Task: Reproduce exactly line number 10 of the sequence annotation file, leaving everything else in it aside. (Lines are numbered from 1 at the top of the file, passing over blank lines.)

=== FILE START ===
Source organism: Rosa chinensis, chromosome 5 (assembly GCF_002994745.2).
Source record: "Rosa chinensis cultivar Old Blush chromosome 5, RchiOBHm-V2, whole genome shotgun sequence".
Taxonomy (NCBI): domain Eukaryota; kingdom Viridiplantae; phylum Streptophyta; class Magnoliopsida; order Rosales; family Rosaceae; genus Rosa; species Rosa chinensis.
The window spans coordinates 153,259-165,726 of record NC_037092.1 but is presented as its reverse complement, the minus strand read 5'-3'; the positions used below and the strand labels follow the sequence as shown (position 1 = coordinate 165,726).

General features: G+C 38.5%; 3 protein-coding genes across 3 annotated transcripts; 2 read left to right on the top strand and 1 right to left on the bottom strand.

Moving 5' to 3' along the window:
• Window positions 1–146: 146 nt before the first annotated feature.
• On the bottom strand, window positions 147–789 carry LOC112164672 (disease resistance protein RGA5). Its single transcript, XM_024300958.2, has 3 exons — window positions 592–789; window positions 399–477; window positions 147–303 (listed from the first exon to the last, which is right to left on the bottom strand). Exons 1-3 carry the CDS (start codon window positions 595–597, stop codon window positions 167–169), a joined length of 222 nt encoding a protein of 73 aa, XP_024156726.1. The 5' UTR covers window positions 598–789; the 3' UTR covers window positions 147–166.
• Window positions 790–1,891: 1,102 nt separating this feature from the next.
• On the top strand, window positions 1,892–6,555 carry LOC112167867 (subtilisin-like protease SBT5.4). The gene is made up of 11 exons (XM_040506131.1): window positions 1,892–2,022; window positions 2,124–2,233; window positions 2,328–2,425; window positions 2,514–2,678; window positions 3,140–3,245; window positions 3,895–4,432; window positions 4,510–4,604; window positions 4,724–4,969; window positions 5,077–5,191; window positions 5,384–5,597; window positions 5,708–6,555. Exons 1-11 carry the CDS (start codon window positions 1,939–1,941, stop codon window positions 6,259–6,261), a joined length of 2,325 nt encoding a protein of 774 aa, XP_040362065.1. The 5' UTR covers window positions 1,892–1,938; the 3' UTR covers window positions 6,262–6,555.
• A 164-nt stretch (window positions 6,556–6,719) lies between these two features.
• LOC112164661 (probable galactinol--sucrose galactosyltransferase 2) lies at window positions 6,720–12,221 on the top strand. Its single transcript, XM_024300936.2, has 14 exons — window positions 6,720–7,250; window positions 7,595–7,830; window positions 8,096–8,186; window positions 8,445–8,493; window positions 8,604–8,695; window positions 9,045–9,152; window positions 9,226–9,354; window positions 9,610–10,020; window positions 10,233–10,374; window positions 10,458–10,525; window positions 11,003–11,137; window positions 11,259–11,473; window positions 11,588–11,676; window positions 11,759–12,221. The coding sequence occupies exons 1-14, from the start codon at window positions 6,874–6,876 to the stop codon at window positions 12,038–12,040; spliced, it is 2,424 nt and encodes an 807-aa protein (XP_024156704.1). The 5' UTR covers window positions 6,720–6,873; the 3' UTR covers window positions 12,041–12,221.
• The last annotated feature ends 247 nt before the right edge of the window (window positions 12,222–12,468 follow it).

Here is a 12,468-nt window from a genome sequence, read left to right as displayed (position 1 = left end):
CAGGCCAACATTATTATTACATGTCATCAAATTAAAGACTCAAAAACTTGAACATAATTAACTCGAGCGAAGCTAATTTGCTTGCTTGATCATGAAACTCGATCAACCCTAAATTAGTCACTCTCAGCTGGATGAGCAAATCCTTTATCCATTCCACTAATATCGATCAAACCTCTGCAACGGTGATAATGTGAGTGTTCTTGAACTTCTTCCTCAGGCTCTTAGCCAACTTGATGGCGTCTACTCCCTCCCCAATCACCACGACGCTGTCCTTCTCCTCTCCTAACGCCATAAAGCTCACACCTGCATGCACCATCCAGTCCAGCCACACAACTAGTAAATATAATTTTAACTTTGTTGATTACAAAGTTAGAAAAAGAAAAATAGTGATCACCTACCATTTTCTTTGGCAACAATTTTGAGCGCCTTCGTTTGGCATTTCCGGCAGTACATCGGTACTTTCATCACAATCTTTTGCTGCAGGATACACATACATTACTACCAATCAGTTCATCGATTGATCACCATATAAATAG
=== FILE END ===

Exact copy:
• On the top strand, window positions 1,892–6,555 carry LOC112167867 (subtilisin-like protease SBT5.4). The gene is made up of 11 exons (XM_040506131.1): window positions 1,892–2,022; window positions 2,124–2,233; window positions 2,328–2,425; window positions 2,514–2,678; window positions 3,140–3,245; window positions 3,895–4,432; window positions 4,510–4,604; window positions 4,724–4,969; window positions 5,077–5,191; window positions 5,384–5,597; window positions 5,708–6,555. Exons 1-11 carry the CDS (start codon window positions 1,939–1,941, stop codon window positions 6,259–6,261), a joined length of 2,325 nt encoding a protein of 774 aa, XP_040362065.1. The 5' UTR covers window positions 1,892–1,938; the 3' UTR covers window positions 6,262–6,555.